Executive function skills can be substantially fostered or hindered by environmental factors including early childhood stress, family structure, and educational opportunities. Fortunately, this means these skills are extremely malleable and amenable to improvement. Evidence-based interventions have been rigorously studied and have shown that children’s executive functions can be boosted following structured educational, neuropsychological, and socioemotional programs.

Promising interventions: Cognitive training, neurofeedback, and physical activity

Interventions targeting executive functions in children have exponentially increased in the last years. There is evidence of some benefit, which can vary depending on the child’s cognitive characteristics (such as language, memory, or intellectual functioning), family functioning, and underlying medical or psychological conditions.

Perhaps the most widely known interventions are those using computerized programs, such as Cogmed cognitive training, or neurofeedback, such as Mightier. These child-friendly interventions consist of relatively intensive training (for example, several sessions per week for five to 15 weeks) of specific executive functions, such as working memory or impulse control. There are consistent data backing up the use of these interventions. But critics question whether these improvements generalize to support improved executive functions in daily life.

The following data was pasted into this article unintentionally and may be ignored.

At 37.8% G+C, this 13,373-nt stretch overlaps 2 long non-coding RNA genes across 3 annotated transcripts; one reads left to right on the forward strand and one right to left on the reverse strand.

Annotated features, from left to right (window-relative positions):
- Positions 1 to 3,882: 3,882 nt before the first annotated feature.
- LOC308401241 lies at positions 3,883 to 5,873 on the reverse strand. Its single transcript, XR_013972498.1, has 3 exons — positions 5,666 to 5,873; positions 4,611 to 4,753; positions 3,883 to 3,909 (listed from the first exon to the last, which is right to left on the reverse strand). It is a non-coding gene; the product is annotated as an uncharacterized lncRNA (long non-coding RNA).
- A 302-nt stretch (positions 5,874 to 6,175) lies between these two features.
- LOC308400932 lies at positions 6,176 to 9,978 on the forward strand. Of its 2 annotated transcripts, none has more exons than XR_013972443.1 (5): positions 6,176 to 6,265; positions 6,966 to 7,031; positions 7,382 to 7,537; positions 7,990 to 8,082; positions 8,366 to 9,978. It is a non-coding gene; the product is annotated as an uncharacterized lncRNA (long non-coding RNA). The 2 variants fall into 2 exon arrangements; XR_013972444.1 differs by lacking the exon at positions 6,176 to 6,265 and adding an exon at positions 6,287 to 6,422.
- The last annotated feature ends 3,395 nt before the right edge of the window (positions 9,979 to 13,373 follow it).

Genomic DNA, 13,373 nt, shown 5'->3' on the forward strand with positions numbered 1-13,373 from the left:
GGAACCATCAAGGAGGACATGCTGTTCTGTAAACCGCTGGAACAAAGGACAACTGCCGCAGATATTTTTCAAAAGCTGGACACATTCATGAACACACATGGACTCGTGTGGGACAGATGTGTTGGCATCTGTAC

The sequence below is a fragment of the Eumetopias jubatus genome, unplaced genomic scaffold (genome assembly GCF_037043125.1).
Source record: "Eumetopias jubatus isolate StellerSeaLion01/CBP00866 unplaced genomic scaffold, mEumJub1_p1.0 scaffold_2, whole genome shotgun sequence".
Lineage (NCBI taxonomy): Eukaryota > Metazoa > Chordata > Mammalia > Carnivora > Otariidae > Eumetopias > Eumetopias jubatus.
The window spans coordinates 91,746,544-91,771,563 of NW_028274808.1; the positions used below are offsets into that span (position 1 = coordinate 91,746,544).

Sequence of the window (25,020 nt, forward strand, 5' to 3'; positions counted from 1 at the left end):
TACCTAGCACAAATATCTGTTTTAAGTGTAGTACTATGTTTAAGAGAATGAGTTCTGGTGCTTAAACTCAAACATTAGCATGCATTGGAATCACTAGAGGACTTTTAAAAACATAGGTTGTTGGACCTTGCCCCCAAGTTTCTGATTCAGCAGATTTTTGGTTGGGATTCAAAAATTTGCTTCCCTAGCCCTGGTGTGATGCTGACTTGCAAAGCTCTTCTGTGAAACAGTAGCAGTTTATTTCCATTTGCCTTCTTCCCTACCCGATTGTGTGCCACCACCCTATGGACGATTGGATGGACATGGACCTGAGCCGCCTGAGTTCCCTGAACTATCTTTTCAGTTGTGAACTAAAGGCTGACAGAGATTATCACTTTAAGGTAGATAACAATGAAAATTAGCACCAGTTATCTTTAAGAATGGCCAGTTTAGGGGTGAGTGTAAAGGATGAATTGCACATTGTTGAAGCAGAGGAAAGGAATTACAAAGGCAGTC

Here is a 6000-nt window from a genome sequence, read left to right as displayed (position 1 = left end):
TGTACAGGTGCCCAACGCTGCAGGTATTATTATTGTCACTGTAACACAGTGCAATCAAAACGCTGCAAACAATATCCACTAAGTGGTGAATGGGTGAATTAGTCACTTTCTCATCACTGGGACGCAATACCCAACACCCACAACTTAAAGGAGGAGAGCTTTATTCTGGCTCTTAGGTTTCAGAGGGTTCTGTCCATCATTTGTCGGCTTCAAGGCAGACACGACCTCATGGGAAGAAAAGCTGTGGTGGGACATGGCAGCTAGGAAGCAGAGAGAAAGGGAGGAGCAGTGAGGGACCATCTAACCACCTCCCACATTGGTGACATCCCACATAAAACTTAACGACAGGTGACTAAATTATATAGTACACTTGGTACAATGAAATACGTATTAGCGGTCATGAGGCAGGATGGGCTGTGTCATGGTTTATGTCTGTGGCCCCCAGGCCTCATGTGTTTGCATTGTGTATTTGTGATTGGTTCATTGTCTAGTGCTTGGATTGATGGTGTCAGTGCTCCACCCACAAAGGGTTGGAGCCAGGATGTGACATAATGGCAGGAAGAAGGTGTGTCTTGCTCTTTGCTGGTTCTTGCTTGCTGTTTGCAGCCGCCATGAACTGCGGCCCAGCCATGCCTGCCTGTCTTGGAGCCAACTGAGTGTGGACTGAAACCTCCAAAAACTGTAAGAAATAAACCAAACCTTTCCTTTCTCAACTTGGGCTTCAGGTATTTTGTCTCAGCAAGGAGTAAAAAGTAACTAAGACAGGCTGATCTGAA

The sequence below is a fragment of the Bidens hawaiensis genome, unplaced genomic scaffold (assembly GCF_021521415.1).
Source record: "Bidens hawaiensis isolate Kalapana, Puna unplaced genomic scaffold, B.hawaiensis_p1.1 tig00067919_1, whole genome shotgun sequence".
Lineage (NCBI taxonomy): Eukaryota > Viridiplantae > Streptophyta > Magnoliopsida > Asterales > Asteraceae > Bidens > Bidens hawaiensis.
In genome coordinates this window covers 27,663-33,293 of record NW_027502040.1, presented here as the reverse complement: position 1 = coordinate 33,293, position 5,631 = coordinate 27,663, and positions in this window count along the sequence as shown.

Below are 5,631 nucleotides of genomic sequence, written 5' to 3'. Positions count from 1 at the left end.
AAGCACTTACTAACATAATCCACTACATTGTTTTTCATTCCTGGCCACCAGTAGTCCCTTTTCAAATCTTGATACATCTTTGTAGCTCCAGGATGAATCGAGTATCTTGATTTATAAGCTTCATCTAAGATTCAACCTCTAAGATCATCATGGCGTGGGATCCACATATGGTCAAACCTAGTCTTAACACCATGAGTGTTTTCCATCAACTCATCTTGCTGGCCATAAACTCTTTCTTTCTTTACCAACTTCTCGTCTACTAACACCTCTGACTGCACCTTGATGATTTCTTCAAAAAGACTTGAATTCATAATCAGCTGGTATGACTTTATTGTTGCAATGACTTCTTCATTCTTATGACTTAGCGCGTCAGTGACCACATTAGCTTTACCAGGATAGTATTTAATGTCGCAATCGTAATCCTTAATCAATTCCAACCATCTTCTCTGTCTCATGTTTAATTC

There is strong evidence that certain school curriculums improve executive function in young children, particularly those using a Tools of the Mind approach. This educational approach involves a focus on teaching self-regulatory and socioemotional skills through dramatic play and cooperative learning. In these classrooms, children learn skills such as taking turns, active listening, and developing creative ways of problem-solving.

Interventions involving physical activity (such as aerobic exercise or yoga practice), as well as organized sports activities (such as soccer or basketball) and martial arts benefit the development of executive skills, as they require children to hold rules and strategies in mind, adapt flexibly to others’ actions, and monitor their own performance and behavior. Physical activity is also critical for getting blood (and therefore oxygen) flowing to the brain and for emotional well-being, which are in turn essential for children’s executive function development.

Promising intervention: Mindfulness

As we learn more about what improves executive functions, we also realize that stress is one thing that “freezes” children’s ability to apply executive functions appropriately. Chronic stress and anxiety, often due to family, school, or health issues, is one of the biggest risk factors for executive dysfunction throughout the life span, particularly in children, for whom the executive functions that help us to manage stress have not yet matured.

To tackle both stress reduction and executive function improvement at once, mindfulness training seems like an ideal candidate. Mindfulness training involves the practice of bringing one’s attention to the present moment, to what we are doing and what we are feeling, without judgement. Mindfulness interventions have been increasingly adapted to children of all ages via simple exercises of breathing, body scanning, gratitude, and kindness towards oneself and others. The emerging data are promising, showing that children who participate in mindfulness programs show less anxiety, greater concentration and memory skills, and handle difficult emotions better.

The take-home message

There is certainly not a one-size-fits-all intervention to improve executive functions in children. Typically developing children, and children with neurodevelopmental disorders such as ADHD, autism spectrum disorder, or learning disabilities, may respond very differently to each one of these interventions. Not all of them may be feasible or even appropriate for some children and families.